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Generating the PD Plugin

The plugin may be compiled as follows:

  > faust -a puredata.cpp -o cpgrui-pd.cpp cpgrui.dsp
  > g++ -DPD -Wall -g -shared -Dmydsp=cpgrui \
        -o cpgrui~.pd_linux  cpgrui-pd.cpp
The first line uses faust to generate a compilable .cpp file, this time using the architecture file puredata.cpp which encapsulates the pd plugin API. The second line (which wraps) compiles cpgrui-pd.cpp to produce the dynamically loadable (binary) object file cpgrui~.pd_linux, which is our signal-processing plugin for pd. Such pd plugins are also called externals (externally compiled loadable modules). The filename extension ``.pd_linux'' indicates that the plugin was compiled on a Linux system.

Figure K.8 shows an example test patch,K.9 named cpgrui~-help.pd,K.10written (manually) for the generated plugin. By convention, the left inlet and outlet of a Faust-generated plugin correspond to control info and general-purpose messages. Any remaining inlets and outlets are signals.

Figure: Pure Data test patch cpgrui~-help.pd exercising features of the external pd plugin cpgrui~ generated by Faust using the puredata.cpp architecture file.

A simple ``bang'' message to the control-inlet of the plugin (sent by clicking on the ``button'' drawn as a circle-within-square in Fig.K.8), results in a list being sent to the control (left) outlet describing all plugin controls and their current state. The print object in Fig.K.8 prints the received list in the main pd console window. For our example, we obtain the following bang-response in the pd console:

  print: nentry /faust/bandwidth-Hz 100 100 20 20000 10
  print: nentry /faust/frequency-Hz 1000 1000 20 20000 1
  print: hslider /faust/peak-gain 1 1 0 10 0.01
These are the three controls we expected corresponding to the frequency, bandwidth, and gain of the resonator. However, note that the message-names generated for the controls have changed. In particular, spaces have been replaced by hyphens, and parentheses have been removed, to observe pd naming rules for messages [31].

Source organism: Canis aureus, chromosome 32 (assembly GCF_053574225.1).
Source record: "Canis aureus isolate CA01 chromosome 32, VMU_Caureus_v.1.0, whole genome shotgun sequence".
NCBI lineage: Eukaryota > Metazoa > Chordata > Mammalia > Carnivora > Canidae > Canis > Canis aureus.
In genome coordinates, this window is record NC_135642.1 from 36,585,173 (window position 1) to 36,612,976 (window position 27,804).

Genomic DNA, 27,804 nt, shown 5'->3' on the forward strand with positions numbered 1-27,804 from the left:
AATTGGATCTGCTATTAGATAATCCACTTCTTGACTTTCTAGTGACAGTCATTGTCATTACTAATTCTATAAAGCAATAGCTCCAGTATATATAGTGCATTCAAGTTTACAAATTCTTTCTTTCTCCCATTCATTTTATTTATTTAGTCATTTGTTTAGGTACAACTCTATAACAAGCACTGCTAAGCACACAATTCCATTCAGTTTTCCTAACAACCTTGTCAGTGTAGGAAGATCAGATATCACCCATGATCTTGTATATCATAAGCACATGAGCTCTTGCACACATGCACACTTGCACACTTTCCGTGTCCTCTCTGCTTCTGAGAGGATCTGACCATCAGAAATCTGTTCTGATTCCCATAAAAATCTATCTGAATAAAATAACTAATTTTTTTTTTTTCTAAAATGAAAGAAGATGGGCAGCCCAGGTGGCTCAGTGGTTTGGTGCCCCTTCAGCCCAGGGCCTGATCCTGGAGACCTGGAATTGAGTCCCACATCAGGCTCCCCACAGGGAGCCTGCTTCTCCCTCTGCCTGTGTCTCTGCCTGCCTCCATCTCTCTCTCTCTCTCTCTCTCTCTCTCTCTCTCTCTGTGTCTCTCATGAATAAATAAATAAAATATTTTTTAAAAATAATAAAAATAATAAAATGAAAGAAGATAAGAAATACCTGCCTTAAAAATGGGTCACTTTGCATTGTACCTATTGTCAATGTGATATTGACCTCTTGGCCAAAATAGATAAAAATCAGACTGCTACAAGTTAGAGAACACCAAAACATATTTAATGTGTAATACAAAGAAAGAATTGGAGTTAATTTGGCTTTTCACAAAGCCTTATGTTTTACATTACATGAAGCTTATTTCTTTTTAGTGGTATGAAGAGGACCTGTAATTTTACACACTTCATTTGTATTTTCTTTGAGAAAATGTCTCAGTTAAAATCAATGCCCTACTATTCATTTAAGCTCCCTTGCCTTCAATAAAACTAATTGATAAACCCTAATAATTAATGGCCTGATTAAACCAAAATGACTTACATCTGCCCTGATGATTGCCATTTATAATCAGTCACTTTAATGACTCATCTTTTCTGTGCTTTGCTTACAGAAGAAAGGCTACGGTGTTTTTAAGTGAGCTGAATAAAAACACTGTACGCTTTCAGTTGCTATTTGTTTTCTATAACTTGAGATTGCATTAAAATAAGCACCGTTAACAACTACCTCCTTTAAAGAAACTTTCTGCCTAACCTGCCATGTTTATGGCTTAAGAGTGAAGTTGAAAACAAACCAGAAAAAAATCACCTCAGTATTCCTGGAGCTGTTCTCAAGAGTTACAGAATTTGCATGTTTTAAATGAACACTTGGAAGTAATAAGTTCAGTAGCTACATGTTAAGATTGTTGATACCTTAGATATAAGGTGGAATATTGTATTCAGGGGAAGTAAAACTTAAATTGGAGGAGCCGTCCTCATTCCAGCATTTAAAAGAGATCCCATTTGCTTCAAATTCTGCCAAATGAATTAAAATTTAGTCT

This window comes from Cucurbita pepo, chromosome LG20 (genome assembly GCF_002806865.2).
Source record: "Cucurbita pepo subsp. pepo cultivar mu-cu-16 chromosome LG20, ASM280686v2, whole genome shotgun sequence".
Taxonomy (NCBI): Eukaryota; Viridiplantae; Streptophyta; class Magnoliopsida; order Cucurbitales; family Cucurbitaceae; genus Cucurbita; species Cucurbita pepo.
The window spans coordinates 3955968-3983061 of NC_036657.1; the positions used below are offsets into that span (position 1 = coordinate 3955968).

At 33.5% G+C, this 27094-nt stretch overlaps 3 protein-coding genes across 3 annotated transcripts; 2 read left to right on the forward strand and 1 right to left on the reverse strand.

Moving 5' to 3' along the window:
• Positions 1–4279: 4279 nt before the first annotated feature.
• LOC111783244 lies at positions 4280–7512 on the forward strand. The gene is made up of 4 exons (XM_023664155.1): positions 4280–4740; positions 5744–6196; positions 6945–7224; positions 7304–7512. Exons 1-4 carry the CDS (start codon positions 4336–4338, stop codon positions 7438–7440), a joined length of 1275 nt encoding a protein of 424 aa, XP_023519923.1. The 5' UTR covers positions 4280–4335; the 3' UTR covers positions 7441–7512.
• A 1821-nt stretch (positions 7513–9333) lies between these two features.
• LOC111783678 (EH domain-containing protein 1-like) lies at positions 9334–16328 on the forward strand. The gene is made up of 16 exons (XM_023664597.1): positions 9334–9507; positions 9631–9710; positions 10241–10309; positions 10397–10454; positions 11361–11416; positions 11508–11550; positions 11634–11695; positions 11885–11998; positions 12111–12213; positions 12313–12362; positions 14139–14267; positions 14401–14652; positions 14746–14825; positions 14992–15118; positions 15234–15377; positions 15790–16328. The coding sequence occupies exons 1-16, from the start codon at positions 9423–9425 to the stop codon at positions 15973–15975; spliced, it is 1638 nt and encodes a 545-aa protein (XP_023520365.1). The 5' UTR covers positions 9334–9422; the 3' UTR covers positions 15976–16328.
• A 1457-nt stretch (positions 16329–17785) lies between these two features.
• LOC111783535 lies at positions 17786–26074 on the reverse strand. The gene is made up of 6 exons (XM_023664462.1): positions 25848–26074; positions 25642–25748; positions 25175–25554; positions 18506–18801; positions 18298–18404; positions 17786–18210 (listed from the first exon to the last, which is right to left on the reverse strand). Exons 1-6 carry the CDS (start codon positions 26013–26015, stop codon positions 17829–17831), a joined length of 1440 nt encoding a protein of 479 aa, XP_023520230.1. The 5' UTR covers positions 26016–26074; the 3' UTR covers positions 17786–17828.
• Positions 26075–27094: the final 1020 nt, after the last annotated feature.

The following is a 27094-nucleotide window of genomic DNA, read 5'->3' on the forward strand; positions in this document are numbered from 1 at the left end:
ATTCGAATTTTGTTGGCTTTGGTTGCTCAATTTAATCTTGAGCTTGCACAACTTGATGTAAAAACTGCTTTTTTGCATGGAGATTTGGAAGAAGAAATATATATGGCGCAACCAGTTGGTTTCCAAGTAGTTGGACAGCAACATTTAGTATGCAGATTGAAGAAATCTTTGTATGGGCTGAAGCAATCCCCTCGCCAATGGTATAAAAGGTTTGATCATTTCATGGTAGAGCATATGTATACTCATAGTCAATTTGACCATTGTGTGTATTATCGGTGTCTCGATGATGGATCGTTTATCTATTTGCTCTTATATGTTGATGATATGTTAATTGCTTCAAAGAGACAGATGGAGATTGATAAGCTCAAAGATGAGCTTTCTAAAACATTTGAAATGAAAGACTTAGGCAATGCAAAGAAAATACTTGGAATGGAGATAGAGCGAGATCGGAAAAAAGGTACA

Controls may be queried or set to new values in the plugin by sending the following pd messages:

The longer form of the control name printed in the pd console, e.g.,
/faust/peak-gain, is the complete ``fully qualified path'' that can be used to address controls within a hierarchy of nested controls and abstractions. For example, if we were to add the instance argument ``foo'' to the plugin (by changing the contents of the plugin box to ``cpgrui~ foo'' in Fig.K.8), then the path to the peak-gain control, for example, would become /foo/faust/peak-gain (see [31] and the Faust documentation for more details and examples).

In the test-patch of Fig.K.8, the various controls are exercised using pd message boxes. For example, the message ``peak-gain'' with no argument causes the plugin to print the current value of the peak-gain parameter on its control outlet. Messages with arguments, such as ``peak-gain 0.01'', set the parameter to the argument value without generating an output message. The slider and number-box output raw numbers, so they must be routed through a message-box in order to prepend the controller name (``peak-gain'' in this case).

The plugin input signal (second inlet) comes from a noise~ object in Fig.K.8, and the output signal (second outlet) is routed to both channels of the D/A converter (for center panning).

In addition to the requested controls, all plugins generated using the puredata.cpp architecture file respond to the boolean ``active'' message, which, when given a ``false'' argument such as 0, tells the plugin to bypass itself. This too is illustrated in Fig.K.8. Note that setting active to ``true'' at load time using a loadbangK.11 message is not necessary; the plugin defaults to the active state when loaded and initialized--no active message is needed. The loadbang in this patch also turns on pd audio computation for convenience.

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``Introduction to Digital Filters with Audio Applications'', by Julius O. Smith III, (September 2007 Edition)
Copyright © 2024-05-20 by Julius O. Smith III
Center for Computer Research in Music and Acoustics (CCRMA),   Stanford University